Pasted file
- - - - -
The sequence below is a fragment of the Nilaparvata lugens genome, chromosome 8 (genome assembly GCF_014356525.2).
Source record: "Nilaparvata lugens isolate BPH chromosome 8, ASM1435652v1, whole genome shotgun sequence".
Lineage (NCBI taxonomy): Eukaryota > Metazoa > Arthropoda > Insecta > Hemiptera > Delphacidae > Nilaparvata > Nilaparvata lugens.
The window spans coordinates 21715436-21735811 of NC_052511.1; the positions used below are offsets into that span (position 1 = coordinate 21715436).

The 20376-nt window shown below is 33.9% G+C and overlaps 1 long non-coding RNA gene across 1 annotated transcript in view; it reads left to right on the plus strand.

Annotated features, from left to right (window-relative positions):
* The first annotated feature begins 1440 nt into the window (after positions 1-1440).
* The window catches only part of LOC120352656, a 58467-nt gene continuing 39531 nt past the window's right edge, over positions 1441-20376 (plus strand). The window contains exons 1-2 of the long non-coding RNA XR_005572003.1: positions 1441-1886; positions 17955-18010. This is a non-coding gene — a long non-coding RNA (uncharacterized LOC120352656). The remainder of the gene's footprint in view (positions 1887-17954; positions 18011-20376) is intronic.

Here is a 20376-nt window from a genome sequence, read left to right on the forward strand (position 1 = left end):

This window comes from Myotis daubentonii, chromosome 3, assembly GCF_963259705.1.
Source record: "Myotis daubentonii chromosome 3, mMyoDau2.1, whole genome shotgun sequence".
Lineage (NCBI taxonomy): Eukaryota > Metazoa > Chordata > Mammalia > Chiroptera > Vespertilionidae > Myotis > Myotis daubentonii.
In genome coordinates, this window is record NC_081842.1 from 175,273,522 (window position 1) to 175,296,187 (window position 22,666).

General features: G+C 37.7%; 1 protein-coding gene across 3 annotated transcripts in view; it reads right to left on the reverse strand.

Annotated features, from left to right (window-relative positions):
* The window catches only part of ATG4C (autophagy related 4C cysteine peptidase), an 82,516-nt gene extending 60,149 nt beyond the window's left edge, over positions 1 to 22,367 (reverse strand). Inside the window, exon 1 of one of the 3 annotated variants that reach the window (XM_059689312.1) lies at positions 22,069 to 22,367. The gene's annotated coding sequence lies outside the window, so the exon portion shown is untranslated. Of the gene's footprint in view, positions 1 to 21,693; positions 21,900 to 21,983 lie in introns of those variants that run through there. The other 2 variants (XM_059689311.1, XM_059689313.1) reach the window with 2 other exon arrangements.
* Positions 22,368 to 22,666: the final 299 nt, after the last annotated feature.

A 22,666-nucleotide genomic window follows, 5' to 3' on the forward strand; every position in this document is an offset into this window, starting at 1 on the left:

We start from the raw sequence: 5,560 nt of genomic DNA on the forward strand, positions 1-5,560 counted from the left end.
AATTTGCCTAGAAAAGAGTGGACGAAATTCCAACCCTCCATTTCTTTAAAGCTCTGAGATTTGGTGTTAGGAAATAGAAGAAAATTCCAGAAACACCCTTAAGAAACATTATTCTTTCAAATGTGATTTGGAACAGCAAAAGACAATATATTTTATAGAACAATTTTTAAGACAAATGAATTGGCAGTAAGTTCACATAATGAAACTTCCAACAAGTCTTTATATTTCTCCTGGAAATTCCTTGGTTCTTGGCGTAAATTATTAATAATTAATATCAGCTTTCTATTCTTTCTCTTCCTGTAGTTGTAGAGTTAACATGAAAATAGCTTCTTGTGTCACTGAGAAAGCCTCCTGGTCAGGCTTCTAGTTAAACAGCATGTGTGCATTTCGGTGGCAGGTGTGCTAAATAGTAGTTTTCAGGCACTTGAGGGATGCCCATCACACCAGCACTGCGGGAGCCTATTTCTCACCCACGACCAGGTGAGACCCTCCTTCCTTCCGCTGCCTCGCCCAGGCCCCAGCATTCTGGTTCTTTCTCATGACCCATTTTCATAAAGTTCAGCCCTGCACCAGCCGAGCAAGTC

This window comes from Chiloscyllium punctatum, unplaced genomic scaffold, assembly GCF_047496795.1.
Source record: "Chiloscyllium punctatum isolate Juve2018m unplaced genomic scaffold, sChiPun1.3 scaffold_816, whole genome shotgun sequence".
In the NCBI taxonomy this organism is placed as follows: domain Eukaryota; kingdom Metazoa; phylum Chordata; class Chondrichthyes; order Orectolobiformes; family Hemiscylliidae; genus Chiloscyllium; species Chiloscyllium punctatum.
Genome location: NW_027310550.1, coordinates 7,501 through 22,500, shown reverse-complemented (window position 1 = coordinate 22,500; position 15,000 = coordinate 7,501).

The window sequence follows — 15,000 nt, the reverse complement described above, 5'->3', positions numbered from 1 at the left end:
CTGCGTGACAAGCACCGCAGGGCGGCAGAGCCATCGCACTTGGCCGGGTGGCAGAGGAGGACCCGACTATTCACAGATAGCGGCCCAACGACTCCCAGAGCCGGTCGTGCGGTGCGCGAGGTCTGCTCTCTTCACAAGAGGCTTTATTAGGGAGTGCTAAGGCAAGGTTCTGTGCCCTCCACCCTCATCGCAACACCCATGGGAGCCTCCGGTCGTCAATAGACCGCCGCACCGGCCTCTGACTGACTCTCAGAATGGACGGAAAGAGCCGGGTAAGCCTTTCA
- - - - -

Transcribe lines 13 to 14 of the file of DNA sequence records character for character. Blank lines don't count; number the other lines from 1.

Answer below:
In genome coordinates, this window is record NC_081842.1 from 175,273,522 (window position 1) to 175,296,187 (window position 22,666).

General features: G+C 37.7%; 1 protein-coding gene across 3 annotated transcripts in view; it reads right to left on the reverse strand.